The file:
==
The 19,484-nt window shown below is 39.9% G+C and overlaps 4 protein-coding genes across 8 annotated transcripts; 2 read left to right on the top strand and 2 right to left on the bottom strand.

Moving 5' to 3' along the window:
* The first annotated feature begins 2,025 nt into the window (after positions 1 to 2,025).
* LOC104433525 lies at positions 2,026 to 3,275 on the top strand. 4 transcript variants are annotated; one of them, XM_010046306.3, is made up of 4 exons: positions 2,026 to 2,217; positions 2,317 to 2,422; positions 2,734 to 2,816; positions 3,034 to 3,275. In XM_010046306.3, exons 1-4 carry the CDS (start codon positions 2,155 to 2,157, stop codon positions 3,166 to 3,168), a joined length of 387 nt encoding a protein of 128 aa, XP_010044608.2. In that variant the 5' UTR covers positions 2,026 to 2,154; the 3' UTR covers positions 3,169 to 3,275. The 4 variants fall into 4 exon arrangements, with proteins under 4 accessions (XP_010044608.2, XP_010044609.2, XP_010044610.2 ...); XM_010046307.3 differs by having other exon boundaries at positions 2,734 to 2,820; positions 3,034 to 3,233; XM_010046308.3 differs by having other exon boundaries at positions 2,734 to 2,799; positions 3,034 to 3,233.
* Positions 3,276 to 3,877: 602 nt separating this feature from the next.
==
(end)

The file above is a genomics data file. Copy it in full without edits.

The 19,484-nt window shown below is 39.9% G+C and overlaps 4 protein-coding genes across 8 annotated transcripts; 2 read left to right on the top strand and 2 right to left on the bottom strand.

Moving 5' to 3' along the window:
* The first annotated feature begins 2,025 nt into the window (after positions 1 to 2,025).
* LOC104433525 lies at positions 2,026 to 3,275 on the top strand. 4 transcript variants are annotated; one of them, XM_010046306.3, is made up of 4 exons: positions 2,026 to 2,217; positions 2,317 to 2,422; positions 2,734 to 2,816; positions 3,034 to 3,275. In XM_010046306.3, exons 1-4 carry the CDS (start codon positions 2,155 to 2,157, stop codon positions 3,166 to 3,168), a joined length of 387 nt encoding a protein of 128 aa, XP_010044608.2. In that variant the 5' UTR covers positions 2,026 to 2,154; the 3' UTR covers positions 3,169 to 3,275. The 4 variants fall into 4 exon arrangements, with proteins under 4 accessions (XP_010044608.2, XP_010044609.2, XP_010044610.2 ...); XM_010046307.3 differs by having other exon boundaries at positions 2,734 to 2,820; positions 3,034 to 3,233; XM_010046308.3 differs by having other exon boundaries at positions 2,734 to 2,799; positions 3,034 to 3,233.
* Positions 3,276 to 3,877: 602 nt separating this feature from the next.